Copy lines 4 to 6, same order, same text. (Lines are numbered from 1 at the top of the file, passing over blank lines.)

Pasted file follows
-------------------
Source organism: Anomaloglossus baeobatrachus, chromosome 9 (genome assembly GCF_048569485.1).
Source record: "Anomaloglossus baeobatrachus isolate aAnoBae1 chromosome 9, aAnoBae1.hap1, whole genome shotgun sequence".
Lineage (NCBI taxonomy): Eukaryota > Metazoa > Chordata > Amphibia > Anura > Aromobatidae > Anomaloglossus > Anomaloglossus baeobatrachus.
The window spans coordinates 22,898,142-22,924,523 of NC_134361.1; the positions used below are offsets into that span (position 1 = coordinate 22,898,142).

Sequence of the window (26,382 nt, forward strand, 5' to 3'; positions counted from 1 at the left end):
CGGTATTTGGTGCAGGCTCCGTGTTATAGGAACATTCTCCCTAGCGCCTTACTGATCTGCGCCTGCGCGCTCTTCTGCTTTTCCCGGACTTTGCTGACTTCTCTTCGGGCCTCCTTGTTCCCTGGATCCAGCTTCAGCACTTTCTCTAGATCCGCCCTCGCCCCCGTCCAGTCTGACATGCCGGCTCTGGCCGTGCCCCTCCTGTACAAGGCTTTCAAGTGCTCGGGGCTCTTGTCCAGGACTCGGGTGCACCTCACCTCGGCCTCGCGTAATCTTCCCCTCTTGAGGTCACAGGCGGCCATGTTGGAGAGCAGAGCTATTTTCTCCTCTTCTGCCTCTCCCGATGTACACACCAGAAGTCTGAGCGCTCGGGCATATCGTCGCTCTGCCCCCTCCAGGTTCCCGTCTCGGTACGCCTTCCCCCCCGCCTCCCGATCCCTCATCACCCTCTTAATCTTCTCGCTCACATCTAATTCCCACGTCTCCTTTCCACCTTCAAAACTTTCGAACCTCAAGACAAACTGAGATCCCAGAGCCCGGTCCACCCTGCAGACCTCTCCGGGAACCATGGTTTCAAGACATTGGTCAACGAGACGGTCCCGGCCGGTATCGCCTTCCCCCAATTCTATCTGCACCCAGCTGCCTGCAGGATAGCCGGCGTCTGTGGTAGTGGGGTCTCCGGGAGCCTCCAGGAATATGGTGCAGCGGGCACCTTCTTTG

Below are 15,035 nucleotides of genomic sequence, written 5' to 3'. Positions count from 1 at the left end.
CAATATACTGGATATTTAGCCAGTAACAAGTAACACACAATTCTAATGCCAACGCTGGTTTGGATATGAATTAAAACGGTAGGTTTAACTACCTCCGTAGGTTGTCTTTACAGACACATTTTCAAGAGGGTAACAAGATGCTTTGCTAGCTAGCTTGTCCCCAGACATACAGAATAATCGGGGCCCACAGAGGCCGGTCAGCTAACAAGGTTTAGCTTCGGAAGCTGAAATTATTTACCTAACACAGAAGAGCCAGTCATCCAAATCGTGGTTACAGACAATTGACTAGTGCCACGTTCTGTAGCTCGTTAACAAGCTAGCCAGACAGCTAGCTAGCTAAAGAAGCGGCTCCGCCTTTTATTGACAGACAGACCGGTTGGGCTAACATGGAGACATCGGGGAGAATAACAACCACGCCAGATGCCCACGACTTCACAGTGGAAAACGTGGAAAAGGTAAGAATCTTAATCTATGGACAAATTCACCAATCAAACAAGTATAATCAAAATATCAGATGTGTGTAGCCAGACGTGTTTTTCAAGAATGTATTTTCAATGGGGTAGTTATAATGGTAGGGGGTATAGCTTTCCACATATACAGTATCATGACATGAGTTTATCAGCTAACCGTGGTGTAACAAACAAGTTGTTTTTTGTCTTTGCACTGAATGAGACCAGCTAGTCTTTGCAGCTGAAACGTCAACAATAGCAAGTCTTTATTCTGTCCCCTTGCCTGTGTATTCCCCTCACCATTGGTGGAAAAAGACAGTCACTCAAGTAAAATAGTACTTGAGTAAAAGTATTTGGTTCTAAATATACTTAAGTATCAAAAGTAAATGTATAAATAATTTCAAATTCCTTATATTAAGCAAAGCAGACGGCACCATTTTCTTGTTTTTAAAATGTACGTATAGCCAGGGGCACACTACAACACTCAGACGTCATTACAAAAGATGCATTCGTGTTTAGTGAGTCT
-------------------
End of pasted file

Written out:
The window spans coordinates 22,898,142-22,924,523 of NC_134361.1; the positions used below are offsets into that span (position 1 = coordinate 22,898,142).

Sequence of the window (26,382 nt, forward strand, 5' to 3'; positions counted from 1 at the left end):
CGGTATTTGGTGCAGGCTCCGTGTTATAGGAACATTCTCCCTAGCGCCTTACTGATCTGCGCCTGCGCGCTCTTCTGCTTTTCCCGGACTTTGCTGACTTCTCTTCGGGCCTCCTTGTTCCCTGGATCCAGCTTCAGCACTTTCTCTAGATCCGCCCTCGCCCCCGTCCAGTCTGACATGCCGGCTCTGGCCGTGCCCCTCCTGTACAAGGCTTTCAAGTGCTCGGGGCTCTTGTCCAGGACTCGGGTGCACCTCACCTCGGCCTCGCGTAATCTTCCCCTCTTGAGGTCACAGGCGGCCATGTTGGAGAGCAGAGCTATTTTCTCCTCTTCTGCCTCTCCCGATGTACACACCAGAAGTCTGAGCGCTCGGGCATATCGTCGCTCTGCCCCCTCCAGGTTCCCGTCTCGGTACGCCTTCCCCCCCGCCTCCCGATCCCTCATCACCCTCTTAATCTTCTCGCTCACATCTAATTCCCACGTCTCCTTTCCACCTTCAAAACTTTCGAACCTCAAGACAAACTGAGATCCCAGAGCCCGGTCCACCCTGCAGACCTCTCCGGGAACCATGGTTTCAAGACATTGGTCAACGAGACGGTCCCGGCCGGTATCGCCTTCCCCCAATTCTATCTGCACCCAGCTGCCTGCAGGATAGCCGGCGTCTGTGGTAGTGGGGTCTCCGGGAGCCTCCAGGAATATGGTGCAGCGGGCACCTTCTTTG